Located near Washington Square Park, No. 14 was home to many NYC big-wigs, including the wife of James Boorman Johnson, who founded the Metropolitan Underground Railroad. Twain, who only lived in the home for one year and died in Connecticut, is said to still haunt the home.
The House of Death is aptly named, and is probably most well known for having been Mark Twain’s home for a time. Visitors to the house regularly report seeing his ghost, and by all accounts, it is far friendlier than some others spirits that reside in the House of Death. The property was also the site of the murder of a six-year-old girl at the hands of her adopted father. Her father struck her in the head for “staring at him,” and she later died from her injuries. In the 60’s poet Jan Bryant Bartell lived in the house and experienced her own paranormal encounters. She summoned a medium, who vocalized multiple spirits residing in the house. Bartell moved out, but killed herself only a few years later.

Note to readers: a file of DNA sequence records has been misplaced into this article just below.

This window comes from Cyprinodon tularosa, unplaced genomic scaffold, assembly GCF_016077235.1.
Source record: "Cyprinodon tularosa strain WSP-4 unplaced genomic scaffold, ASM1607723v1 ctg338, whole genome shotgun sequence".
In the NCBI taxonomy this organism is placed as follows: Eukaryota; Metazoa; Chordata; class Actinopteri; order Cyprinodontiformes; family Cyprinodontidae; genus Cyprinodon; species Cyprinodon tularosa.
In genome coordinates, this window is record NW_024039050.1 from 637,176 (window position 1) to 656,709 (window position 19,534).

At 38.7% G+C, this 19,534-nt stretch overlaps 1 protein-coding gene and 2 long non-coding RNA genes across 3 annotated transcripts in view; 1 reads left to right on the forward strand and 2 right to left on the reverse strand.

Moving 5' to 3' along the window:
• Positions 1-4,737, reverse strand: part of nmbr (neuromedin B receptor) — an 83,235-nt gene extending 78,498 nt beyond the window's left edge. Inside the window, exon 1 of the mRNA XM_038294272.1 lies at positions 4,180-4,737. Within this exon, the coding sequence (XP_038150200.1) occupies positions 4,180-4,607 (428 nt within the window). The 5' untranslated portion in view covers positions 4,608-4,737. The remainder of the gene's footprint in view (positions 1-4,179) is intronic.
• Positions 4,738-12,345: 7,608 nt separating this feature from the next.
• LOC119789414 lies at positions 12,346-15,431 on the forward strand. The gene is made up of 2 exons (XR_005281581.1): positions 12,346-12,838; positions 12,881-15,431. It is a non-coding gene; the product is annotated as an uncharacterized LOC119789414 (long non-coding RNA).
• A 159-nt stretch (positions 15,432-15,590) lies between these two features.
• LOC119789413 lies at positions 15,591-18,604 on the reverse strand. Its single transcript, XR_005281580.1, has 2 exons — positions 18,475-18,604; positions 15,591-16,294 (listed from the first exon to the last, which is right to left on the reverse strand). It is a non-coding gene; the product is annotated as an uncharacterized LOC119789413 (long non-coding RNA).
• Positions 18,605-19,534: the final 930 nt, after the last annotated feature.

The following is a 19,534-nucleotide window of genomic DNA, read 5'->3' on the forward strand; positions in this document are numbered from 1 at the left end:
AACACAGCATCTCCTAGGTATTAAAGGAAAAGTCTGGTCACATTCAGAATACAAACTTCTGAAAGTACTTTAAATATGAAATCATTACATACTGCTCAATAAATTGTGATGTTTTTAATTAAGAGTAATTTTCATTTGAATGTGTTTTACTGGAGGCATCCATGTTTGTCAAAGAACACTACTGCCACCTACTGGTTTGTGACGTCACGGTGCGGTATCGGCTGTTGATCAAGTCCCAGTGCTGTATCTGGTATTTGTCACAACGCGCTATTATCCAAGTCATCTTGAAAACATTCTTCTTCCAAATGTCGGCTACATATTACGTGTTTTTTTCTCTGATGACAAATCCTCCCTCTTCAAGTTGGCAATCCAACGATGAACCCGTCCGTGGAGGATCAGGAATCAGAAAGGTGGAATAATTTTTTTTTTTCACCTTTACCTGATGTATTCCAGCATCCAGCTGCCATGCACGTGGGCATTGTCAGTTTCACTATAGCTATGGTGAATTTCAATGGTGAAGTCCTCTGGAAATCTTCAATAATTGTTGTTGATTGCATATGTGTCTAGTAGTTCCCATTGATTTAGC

Despite its dark name, the House of Death may not be Manhattan’s most haunted house. Some say it’s the Merchant’s House Museum, where seven family members died in the home, their funerals held in the front parlor.